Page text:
Progressives set to declare victory on Gorsuch, one way or the other

Progressives set to declare victory on Gorsuch, one way or the other
© Greg Nash

Progressives are declaring an early victory over Neil Gorsuch’s Supreme Court nomination.

Even if President Trump’s pick is confirmed after a historic Senate vote on Thursday to end the minority party's ability to filibuster Supreme Court nominations, liberal groups think they’ll win.

They predict that Republicans will face a backlash over changing the Senate’s rules and will have to own any controversial decisions handed down by the Supreme Court heading into the 2018 midterms and 2020 presidential election.


“It's been our belief since election night that Democrats' job is to do everything they can to block Trump's interest and agenda,” said Heidi Hess, the senior campaign manager for Credo Action. “We're absolutely in support of the Democratic Party acting like the opposition party.”

Kaylie Hanson Long, a spokeswoman for NARAL Pro-Choice America, added separately that if Republicans decide to employ the "nuclear option" on Gorsuch, they will be changing the rules for “a president under active FBI investigation for potential ties to Russia.”

“Let’s be clear: the decision to blow up the Senate is squarely in the hands of Republicans, and Republicans alone. And it will be only Republican votes to change the rules,” she wrote in a memo to reporters.

Outside groups are stepping up their attacks on a handful of vulnerable Republicans.

The People’s Defense — a coalition of outside groups led by NARAL— released digital ad campaign worth at least $100,000 targeting Republicans in Arizona, Alaska, Maine, Nevada and South Carolina, warning them that “history is watching.”

GOP Sen. Jeff FlakeJeffrey (Jeff) Lane FlakeGOP opens door to holding Kavanaugh committee vote this week Police arrest 128 protesting Kavanaugh on Capitol Hill GOP launches counteroffensive on Kavanaugh MORE (Ariz.) and Dean HellerDean Arthur HellerOvernight Health Care: GOP plays defense over pre-existing conditions | Groups furious over new Trump immigration proposal | Public health advocates decry funding transfer over migrant children GOP plays defense on ObamaCare’s pre-existing conditions Heller embraces Trump in risky attempt to survive in November MORE (Nev.) are considered the two most vulnerable GOP senators up for reelection in 2018.

The Constitutional Responsibility Project also released last-minute ads targeting Republicans in Alaska, Arizona, Nevada, Nebraska, South Carolina and Tennessee.

The Progressive Change Campaign Committee launched newspaper ads targeting Flake, Heller and Sen. Ted CruzRafael (Ted) Edward CruzTrump changes mean only wealthy immigrants may apply, says critic The Hill's Morning Report — Ford, Kavanaugh to testify Thursday as another accuser comes forward Viral video shows O’Rourke air-drumming to the Who’s ‘Baba O’Riley’ after Cruz debate MORE (R-Texas), who is up for reelection in 2018 and already has a Democratic opponent, as well as red-state Democratic Sens. Joe DonnellyJoseph (Joe) Simon DonnellyThis week: Kavanaugh nomination thrown into further chaos Doug Jones to McConnell: Don't 'plow right through' with Kavanaugh The Memo: Tide turns on Kavanaugh MORE (Ind.), Joe ManchinJoseph (Joe) ManchinThis week: Kavanaugh nomination thrown into further chaos GOP plays defense on ObamaCare’s pre-existing conditions Doug Jones to McConnell: Don't 'plow right through' with Kavanaugh MORE (W.Va.) and Heidi HeitkampMary (Heidi) Kathryn HeitkampHeitkamp highlights anti-human trafficking bill in new ad Midterm polling data favors Democrats — in moderation This week: Kavanaugh nomination thrown into further chaos MORE (N.D.).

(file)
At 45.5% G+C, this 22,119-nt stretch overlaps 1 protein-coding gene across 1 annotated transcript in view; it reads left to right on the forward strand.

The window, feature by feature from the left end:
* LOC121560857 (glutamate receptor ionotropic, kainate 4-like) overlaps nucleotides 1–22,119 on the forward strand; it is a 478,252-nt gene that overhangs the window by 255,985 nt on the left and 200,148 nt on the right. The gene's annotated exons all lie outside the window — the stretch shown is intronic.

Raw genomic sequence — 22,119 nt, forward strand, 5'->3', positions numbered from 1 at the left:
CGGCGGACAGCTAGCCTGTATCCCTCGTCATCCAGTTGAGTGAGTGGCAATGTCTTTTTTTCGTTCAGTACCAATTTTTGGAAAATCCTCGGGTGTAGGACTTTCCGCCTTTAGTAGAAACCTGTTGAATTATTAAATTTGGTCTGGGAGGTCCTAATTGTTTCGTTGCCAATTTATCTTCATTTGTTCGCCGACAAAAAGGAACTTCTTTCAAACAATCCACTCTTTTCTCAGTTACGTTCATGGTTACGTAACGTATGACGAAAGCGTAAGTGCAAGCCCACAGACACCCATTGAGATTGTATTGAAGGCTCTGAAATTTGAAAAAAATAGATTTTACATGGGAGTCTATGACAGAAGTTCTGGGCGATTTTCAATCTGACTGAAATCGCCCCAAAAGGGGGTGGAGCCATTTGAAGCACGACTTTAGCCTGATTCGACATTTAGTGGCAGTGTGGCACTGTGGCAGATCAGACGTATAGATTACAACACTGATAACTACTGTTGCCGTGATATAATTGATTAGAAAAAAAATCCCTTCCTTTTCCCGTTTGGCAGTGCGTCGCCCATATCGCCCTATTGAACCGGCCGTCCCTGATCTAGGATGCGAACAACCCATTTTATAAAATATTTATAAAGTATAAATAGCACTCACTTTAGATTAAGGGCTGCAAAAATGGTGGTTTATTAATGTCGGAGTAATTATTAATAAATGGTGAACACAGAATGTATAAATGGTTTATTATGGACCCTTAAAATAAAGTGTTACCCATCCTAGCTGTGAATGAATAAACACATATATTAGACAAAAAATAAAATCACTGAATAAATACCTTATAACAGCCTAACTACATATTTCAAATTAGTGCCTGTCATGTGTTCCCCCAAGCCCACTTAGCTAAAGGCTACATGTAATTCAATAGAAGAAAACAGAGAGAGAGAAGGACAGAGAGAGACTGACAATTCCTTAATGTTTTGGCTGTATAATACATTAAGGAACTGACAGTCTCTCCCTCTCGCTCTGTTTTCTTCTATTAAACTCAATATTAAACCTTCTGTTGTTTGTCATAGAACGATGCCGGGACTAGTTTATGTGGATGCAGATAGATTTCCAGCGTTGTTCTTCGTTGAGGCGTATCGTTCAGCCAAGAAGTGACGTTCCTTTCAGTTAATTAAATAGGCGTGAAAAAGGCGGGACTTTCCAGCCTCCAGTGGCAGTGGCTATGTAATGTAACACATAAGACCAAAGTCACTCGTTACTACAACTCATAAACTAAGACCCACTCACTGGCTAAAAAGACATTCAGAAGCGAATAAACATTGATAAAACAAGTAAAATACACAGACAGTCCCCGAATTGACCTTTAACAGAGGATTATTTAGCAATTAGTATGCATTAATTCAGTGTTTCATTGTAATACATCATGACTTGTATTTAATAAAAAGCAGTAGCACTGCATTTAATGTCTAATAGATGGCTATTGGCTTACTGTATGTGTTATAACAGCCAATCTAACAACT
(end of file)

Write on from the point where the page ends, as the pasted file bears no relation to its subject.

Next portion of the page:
A handful of red-state and centrist Democratic senators have cast doubt over the strategy of blocking Gorsuch, who will fill a seat held by former conservative Justice Antonin Scalia. They’ve suggested it might be better to have the standoff over the next court vacancy.

Sen. Michael BennetMichael Farrand BennetOvernight Health Care: Senators target surprise medical bills | Group looks to allow Medicaid funds for substance abuse programs | FDA launches anti-vaping campaign for teens Bipartisan senators unveil proposal to crack down on surprise medical bills Multiple NFL players continue on-field protests during national anthem MORE (D-Colo.), who is opposing the Democratic filibuster against Gorsuch, said earlier this week that he had spent weeks trying to avoid the “nuclear option.”

"If we go down this road we will undermine the minority's ability to check this administration and all those who follow," he said from the Senate floor.

He warned that if senators don't back down Attorney General Jeff SessionsJefferson (Jeff) Beauregard SessionsRosenstein faces Trump showdown Solicitor general could take over Mueller probe if Rosenstein exits 13 states accepted Sessions invitation to meeting on social media bias: report MORE or EPA Administer Scott Pruitt, who Democrats have serious concerns about, could be nominated to the Supreme Court and Democrats would have no tools to block them.

Sen. Claire McCaskillClaire Conner McCaskillDisclosures suggest rebates and insurers responsible for rising out-of-pocket drug costs Midterm polling data favors Democrats — in moderation Nelson campaign to donate K from Al Franken group to charity MORE (D-Mo.), who is opposing Gorsuch’s nomination, raised similar concerns during a private fundraiser, audio of which was leaked by the Missouri Republican Party.